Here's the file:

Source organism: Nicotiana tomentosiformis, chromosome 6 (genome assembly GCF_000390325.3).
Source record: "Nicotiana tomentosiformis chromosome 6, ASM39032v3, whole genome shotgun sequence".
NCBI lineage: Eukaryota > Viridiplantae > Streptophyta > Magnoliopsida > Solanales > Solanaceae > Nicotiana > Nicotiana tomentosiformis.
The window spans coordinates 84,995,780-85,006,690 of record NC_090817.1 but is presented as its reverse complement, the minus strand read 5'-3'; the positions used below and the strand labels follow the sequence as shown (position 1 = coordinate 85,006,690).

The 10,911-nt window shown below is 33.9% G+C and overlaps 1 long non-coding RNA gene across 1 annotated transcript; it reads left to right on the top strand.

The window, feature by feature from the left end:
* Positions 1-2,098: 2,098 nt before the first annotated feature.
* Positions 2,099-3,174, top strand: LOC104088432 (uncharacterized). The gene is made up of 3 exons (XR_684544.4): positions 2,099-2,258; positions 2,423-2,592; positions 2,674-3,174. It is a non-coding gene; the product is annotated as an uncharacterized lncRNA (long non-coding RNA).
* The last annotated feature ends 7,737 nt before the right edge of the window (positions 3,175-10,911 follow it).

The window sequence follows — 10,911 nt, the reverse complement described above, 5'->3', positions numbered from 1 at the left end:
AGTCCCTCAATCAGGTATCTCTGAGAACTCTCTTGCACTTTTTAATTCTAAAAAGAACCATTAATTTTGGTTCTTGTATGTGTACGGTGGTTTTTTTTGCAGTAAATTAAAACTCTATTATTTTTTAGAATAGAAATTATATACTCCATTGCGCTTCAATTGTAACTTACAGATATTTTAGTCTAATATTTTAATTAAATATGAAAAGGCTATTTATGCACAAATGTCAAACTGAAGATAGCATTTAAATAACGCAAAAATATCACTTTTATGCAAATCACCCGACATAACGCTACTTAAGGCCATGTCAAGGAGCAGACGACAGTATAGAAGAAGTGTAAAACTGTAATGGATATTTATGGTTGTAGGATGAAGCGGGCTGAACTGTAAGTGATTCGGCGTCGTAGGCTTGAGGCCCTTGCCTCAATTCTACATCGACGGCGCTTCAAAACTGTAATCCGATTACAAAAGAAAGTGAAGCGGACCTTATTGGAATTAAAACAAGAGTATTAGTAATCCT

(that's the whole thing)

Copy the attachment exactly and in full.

Source organism: Nicotiana tomentosiformis, chromosome 6 (genome assembly GCF_000390325.3).
Source record: "Nicotiana tomentosiformis chromosome 6, ASM39032v3, whole genome shotgun sequence".
NCBI lineage: Eukaryota > Viridiplantae > Streptophyta > Magnoliopsida > Solanales > Solanaceae > Nicotiana > Nicotiana tomentosiformis.
The window spans coordinates 84,995,780-85,006,690 of record NC_090817.1 but is presented as its reverse complement, the minus strand read 5'-3'; the positions used below and the strand labels follow the sequence as shown (position 1 = coordinate 85,006,690).

The 10,911-nt window shown below is 33.9% G+C and overlaps 1 long non-coding RNA gene across 1 annotated transcript; it reads left to right on the top strand.

The window, feature by feature from the left end:
* Positions 1-2,098: 2,098 nt before the first annotated feature.
* Positions 2,099-3,174, top strand: LOC104088432 (uncharacterized). The gene is made up of 3 exons (XR_684544.4): positions 2,099-2,258; positions 2,423-2,592; positions 2,674-3,174. It is a non-coding gene; the product is annotated as an uncharacterized lncRNA (long non-coding RNA).
* The last annotated feature ends 7,737 nt before the right edge of the window (positions 3,175-10,911 follow it).

The window sequence follows — 10,911 nt, the reverse complement described above, 5'->3', positions numbered from 1 at the left end:
AGTCCCTCAATCAGGTATCTCTGAGAACTCTCTTGCACTTTTTAATTCTAAAAAGAACCATTAATTTTGGTTCTTGTATGTGTACGGTGGTTTTTTTTGCAGTAAATTAAAACTCTATTATTTTTTAGAATAGAAATTATATACTCCATTGCGCTTCAATTGTAACTTACAGATATTTTAGTCTAATATTTTAATTAAATATGAAAAGGCTATTTATGCACAAATGTCAAACTGAAGATAGCATTTAAATAACGCAAAAATATCACTTTTATGCAAATCACCCGACATAACGCTACTTAAGGCCATGTCAAGGAGCAGACGACAGTATAGAAGAAGTGTAAAACTGTAATGGATATTTATGGTTGTAGGATGAAGCGGGCTGAACTGTAAGTGATTCGGCGTCGTAGGCTTGAGGCCCTTGCCTCAATTCTACATCGACGGCGCTTCAAAACTGTAATCCGATTACAAAAGAAAGTGAAGCGGACCTTATTGGAATTAAAACAAGAGTATTAGTAATCCT